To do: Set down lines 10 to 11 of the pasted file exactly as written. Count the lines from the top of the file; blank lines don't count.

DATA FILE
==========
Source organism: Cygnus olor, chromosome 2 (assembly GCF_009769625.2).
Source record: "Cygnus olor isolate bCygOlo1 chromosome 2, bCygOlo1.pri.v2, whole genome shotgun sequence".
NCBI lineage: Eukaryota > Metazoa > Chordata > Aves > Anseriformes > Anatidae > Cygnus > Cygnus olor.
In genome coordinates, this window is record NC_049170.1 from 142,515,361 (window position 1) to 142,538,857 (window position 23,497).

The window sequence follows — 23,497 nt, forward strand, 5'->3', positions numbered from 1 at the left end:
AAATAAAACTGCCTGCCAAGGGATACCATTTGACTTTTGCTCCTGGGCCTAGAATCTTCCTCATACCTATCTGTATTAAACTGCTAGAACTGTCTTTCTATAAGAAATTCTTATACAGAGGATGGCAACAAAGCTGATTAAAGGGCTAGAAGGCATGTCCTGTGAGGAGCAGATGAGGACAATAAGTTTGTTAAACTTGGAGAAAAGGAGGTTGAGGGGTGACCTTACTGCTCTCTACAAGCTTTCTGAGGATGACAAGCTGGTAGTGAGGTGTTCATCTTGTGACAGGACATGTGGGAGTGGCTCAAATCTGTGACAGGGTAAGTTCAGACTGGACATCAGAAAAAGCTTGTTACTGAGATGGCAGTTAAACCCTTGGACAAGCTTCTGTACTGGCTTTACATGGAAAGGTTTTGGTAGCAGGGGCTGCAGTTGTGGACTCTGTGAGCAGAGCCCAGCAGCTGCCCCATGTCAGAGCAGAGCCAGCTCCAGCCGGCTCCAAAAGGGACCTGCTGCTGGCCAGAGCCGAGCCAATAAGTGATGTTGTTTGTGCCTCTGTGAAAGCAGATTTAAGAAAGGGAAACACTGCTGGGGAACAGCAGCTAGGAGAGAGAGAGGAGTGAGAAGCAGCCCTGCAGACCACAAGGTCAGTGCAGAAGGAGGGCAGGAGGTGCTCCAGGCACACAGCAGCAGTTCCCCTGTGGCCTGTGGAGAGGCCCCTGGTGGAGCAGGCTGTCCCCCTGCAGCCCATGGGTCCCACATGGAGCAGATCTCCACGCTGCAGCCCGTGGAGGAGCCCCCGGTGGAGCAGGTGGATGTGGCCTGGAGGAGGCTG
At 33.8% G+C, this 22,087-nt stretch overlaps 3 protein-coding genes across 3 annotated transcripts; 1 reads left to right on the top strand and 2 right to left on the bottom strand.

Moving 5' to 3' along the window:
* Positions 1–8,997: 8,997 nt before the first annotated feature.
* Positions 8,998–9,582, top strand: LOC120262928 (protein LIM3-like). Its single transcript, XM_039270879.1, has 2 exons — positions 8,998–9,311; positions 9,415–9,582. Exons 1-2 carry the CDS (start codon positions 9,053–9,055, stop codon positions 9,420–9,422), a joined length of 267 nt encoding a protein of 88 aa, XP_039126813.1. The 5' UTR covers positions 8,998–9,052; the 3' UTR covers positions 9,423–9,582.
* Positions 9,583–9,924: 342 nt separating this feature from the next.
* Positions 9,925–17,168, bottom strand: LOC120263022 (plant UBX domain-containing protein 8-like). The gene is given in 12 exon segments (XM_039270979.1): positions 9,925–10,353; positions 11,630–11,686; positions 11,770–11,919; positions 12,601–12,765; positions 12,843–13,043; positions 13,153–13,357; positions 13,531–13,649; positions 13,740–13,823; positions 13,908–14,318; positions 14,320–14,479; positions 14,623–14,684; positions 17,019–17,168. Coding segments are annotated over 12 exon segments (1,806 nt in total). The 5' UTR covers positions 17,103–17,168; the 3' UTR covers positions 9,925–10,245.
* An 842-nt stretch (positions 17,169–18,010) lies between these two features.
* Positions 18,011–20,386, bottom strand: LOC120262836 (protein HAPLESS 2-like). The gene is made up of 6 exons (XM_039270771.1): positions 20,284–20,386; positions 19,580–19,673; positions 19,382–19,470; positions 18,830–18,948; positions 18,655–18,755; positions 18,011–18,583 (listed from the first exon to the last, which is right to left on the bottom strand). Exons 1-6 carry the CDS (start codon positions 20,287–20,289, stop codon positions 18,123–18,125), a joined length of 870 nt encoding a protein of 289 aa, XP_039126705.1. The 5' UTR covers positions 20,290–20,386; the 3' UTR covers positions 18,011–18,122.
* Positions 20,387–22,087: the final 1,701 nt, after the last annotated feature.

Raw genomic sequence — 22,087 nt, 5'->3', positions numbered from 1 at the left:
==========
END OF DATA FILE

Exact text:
* Positions 8,998–9,582, top strand: LOC120262928 (protein LIM3-like). Its single transcript, XM_039270879.1, has 2 exons — positions 8,998–9,311; positions 9,415–9,582. Exons 1-2 carry the CDS (start codon positions 9,053–9,055, stop codon positions 9,420–9,422), a joined length of 267 nt encoding a protein of 88 aa, XP_039126813.1. The 5' UTR covers positions 8,998–9,052; the 3' UTR covers positions 9,423–9,582.
* Positions 9,583–9,924: 342 nt separating this feature from the next.